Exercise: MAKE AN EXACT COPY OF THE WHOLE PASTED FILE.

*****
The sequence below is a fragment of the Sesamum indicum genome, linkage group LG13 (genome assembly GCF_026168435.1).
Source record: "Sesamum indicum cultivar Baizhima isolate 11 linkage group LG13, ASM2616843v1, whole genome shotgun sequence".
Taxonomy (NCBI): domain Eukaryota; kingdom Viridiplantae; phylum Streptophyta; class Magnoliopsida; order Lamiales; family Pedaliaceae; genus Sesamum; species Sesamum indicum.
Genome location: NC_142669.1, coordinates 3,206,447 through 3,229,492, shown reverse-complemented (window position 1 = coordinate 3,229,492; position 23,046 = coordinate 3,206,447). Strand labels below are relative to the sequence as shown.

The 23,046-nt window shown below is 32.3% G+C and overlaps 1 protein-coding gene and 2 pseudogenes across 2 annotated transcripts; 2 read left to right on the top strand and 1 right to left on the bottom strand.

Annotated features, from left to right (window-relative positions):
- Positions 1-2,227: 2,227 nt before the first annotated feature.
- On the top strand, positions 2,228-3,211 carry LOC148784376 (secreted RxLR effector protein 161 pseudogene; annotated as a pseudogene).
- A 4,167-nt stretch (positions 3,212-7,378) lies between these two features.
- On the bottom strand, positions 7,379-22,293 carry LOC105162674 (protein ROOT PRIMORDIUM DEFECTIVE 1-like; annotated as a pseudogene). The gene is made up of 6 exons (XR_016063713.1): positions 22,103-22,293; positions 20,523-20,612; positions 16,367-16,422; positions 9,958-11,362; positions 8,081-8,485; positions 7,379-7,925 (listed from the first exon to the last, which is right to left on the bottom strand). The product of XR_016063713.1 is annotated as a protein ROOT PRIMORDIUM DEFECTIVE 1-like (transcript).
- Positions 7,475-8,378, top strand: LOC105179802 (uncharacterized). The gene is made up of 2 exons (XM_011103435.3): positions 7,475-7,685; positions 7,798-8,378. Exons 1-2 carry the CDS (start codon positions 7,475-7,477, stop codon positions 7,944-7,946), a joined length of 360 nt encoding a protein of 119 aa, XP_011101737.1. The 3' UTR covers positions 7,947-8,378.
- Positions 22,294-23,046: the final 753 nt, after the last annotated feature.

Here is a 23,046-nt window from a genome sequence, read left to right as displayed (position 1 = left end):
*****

The sequence below is a fragment of the Sesamum indicum genome, linkage group LG13 (genome assembly GCF_026168435.1).
Source record: "Sesamum indicum cultivar Baizhima isolate 11 linkage group LG13, ASM2616843v1, whole genome shotgun sequence".
Taxonomy (NCBI): domain Eukaryota; kingdom Viridiplantae; phylum Streptophyta; class Magnoliopsida; order Lamiales; family Pedaliaceae; genus Sesamum; species Sesamum indicum.
Genome location: NC_142669.1, coordinates 3,206,447 through 3,229,492, shown reverse-complemented (window position 1 = coordinate 3,229,492; position 23,046 = coordinate 3,206,447). Strand labels below are relative to the sequence as shown.

The 23,046-nt window shown below is 32.3% G+C and overlaps 1 protein-coding gene and 2 pseudogenes across 2 annotated transcripts; 2 read left to right on the top strand and 1 right to left on the bottom strand.

Annotated features, from left to right (window-relative positions):
- Positions 1-2,227: 2,227 nt before the first annotated feature.
- On the top strand, positions 2,228-3,211 carry LOC148784376 (secreted RxLR effector protein 161 pseudogene; annotated as a pseudogene).
- A 4,167-nt stretch (positions 3,212-7,378) lies between these two features.
- On the bottom strand, positions 7,379-22,293 carry LOC105162674 (protein ROOT PRIMORDIUM DEFECTIVE 1-like; annotated as a pseudogene). The gene is made up of 6 exons (XR_016063713.1): positions 22,103-22,293; positions 20,523-20,612; positions 16,367-16,422; positions 9,958-11,362; positions 8,081-8,485; positions 7,379-7,925 (listed from the first exon to the last, which is right to left on the bottom strand). The product of XR_016063713.1 is annotated as a protein ROOT PRIMORDIUM DEFECTIVE 1-like (transcript).
- Positions 7,475-8,378, top strand: LOC105179802 (uncharacterized). The gene is made up of 2 exons (XM_011103435.3): positions 7,475-7,685; positions 7,798-8,378. Exons 1-2 carry the CDS (start codon positions 7,475-7,477, stop codon positions 7,944-7,946), a joined length of 360 nt encoding a protein of 119 aa, XP_011101737.1. The 3' UTR covers positions 7,947-8,378.
- Positions 22,294-23,046: the final 753 nt, after the last annotated feature.

Here is a 23,046-nt window from a genome sequence, read left to right as displayed (position 1 = left end):